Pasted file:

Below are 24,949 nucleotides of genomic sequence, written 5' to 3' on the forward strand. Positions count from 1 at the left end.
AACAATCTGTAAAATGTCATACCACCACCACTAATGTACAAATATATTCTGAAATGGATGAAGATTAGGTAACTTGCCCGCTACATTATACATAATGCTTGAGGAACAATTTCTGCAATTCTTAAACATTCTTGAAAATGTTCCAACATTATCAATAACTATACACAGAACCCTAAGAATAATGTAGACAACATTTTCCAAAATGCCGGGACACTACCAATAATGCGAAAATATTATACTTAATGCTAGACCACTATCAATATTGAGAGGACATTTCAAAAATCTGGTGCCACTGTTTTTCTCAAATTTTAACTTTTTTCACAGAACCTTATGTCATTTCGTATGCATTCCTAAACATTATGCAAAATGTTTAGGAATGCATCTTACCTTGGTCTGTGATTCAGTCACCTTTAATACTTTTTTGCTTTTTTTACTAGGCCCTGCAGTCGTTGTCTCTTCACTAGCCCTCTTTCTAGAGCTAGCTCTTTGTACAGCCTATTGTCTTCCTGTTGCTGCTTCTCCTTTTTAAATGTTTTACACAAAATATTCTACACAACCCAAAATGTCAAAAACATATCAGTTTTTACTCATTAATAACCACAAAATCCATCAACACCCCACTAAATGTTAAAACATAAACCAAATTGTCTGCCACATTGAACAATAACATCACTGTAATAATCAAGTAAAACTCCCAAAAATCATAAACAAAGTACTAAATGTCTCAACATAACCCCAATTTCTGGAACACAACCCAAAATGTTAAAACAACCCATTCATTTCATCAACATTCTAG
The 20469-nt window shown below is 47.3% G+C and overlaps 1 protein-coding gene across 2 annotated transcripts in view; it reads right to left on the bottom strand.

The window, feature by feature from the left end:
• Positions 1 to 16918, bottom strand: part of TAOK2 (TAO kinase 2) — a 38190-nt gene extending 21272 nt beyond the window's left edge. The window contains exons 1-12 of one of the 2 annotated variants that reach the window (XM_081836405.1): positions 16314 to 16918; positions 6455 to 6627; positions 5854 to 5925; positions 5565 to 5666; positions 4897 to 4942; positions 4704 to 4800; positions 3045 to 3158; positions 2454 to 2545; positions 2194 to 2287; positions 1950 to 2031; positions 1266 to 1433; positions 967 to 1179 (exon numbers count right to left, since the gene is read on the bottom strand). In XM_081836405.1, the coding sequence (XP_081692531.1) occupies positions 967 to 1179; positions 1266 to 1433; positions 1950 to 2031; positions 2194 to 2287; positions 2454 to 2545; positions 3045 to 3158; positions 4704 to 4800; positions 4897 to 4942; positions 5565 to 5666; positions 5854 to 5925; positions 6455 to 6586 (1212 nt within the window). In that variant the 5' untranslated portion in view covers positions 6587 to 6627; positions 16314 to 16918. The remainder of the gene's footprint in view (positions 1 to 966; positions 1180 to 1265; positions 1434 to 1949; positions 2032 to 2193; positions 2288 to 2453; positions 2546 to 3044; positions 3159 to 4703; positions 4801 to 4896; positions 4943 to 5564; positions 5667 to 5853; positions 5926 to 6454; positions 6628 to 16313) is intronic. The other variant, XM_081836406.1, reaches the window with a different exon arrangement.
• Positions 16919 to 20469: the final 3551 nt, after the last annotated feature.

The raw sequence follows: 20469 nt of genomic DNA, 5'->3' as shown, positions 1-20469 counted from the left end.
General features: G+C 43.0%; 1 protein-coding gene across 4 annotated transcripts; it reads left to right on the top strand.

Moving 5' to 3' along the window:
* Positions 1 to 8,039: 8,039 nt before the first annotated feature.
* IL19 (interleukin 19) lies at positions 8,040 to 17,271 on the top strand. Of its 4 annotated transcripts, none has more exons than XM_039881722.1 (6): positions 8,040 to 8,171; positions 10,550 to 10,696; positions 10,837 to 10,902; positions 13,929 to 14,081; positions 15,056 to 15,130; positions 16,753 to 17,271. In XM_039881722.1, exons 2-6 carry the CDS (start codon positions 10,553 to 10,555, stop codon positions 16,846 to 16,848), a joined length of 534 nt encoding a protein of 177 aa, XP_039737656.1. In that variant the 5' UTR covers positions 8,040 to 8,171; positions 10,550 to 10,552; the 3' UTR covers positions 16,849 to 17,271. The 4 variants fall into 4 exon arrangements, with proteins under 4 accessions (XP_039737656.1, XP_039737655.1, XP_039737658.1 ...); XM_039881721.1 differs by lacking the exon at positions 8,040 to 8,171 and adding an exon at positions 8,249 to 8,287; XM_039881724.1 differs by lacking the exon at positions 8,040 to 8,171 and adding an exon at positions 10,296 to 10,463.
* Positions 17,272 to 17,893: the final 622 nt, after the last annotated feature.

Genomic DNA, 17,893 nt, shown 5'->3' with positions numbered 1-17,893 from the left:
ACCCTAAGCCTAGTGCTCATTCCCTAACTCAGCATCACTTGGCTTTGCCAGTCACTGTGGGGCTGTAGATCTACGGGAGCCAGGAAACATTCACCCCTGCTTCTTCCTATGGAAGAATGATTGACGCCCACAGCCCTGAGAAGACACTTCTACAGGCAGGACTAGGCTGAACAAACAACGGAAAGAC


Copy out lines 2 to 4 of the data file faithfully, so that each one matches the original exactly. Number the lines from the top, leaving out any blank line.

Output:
AACAATCTGTAAAATGTCATACCACCACCACTAATGTACAAATATATTCTGAAATGGATGAAGATTAGGTAACTTGCCCGCTACATTATACATAATGCTTGAGGAACAATTTCTGCAATTCTTAAACATTCTTGAAAATGTTCCAACATTATCAATAACTATACACAGAACCCTAAGAATAATGTAGACAACATTTTCCAAAATGCCGGGACACTACCAATAATGCGAAAATATTATACTTAATGCTAGACCACTATCAATATTGAGAGGACATTTCAAAAATCTGGTGCCACTGTTTTTCTCAAATTTTAACTTTTTTCACAGAACCTTATGTCATTTCGTATGCATTCCTAAACATTATGCAAAATGTTTAGGAATGCATCTTACCTTGGTCTGTGATTCAGTCACCTTTAATACTTTTTTGCTTTTTTTACTAGGCCCTGCAGTCGTTGTCTCTTCACTAGCCCTCTTTCTAGAGCTAGCTCTTTGTACAGCCTATTGTCTTCCTGTTGCTGCTTCTCCTTTTTAAATGTTTTACACAAAATATTCTACACAACCCAAAATGTCAAAAACATATCAGTTTTTACTCATTAATAACCACAAAATCCATCAACACCCCACTAAATGTTAAAACATAAACCAAATTGTCTGCCACATTGAACAATAACATCACTGTAATAATCAAGTAAAACTCCCAAAAATCATAAACAAAGTACTAAATGTCTCAACATAACCCCAATTTCTGGAACACAACCCAAAATGTTAAAACAACCCATTCATTTCATCAACATTCTAG
The 20469-nt window shown below is 47.3% G+C and overlaps 1 protein-coding gene across 2 annotated transcripts in view; it reads right to left on the bottom strand.

The window, feature by feature from the left end: